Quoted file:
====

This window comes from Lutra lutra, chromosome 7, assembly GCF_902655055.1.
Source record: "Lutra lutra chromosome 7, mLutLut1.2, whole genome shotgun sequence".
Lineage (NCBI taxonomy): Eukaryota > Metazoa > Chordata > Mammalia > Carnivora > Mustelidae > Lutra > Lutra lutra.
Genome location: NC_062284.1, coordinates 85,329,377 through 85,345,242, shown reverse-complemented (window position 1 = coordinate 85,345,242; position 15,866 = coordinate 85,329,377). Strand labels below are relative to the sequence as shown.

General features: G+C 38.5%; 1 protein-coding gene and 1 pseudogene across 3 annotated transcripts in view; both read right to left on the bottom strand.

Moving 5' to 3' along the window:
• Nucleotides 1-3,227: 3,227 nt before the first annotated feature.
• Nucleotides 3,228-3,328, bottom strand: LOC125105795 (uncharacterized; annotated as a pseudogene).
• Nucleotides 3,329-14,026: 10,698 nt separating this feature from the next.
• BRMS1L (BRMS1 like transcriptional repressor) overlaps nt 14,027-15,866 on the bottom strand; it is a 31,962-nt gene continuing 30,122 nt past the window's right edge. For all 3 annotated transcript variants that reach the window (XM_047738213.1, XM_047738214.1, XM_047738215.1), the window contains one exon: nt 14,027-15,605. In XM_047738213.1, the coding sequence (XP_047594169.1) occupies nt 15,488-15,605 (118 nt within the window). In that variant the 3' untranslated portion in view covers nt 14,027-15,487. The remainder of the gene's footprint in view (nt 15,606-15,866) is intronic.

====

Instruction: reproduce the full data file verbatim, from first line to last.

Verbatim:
This window comes from Lutra lutra, chromosome 7, assembly GCF_902655055.1.
Source record: "Lutra lutra chromosome 7, mLutLut1.2, whole genome shotgun sequence".
Lineage (NCBI taxonomy): Eukaryota > Metazoa > Chordata > Mammalia > Carnivora > Mustelidae > Lutra > Lutra lutra.
Genome location: NC_062284.1, coordinates 85,329,377 through 85,345,242, shown reverse-complemented (window position 1 = coordinate 85,345,242; position 15,866 = coordinate 85,329,377). Strand labels below are relative to the sequence as shown.

General features: G+C 38.5%; 1 protein-coding gene and 1 pseudogene across 3 annotated transcripts in view; both read right to left on the bottom strand.

Moving 5' to 3' along the window:
• Nucleotides 1-3,227: 3,227 nt before the first annotated feature.
• Nucleotides 3,228-3,328, bottom strand: LOC125105795 (uncharacterized; annotated as a pseudogene).
• Nucleotides 3,329-14,026: 10,698 nt separating this feature from the next.
• BRMS1L (BRMS1 like transcriptional repressor) overlaps nt 14,027-15,866 on the bottom strand; it is a 31,962-nt gene continuing 30,122 nt past the window's right edge. For all 3 annotated transcript variants that reach the window (XM_047738213.1, XM_047738214.1, XM_047738215.1), the window contains one exon: nt 14,027-15,605. In XM_047738213.1, the coding sequence (XP_047594169.1) occupies nt 15,488-15,605 (118 nt within the window). In that variant the 3' untranslated portion in view covers nt 14,027-15,487. The remainder of the gene's footprint in view (nt 15,606-15,866) is intronic.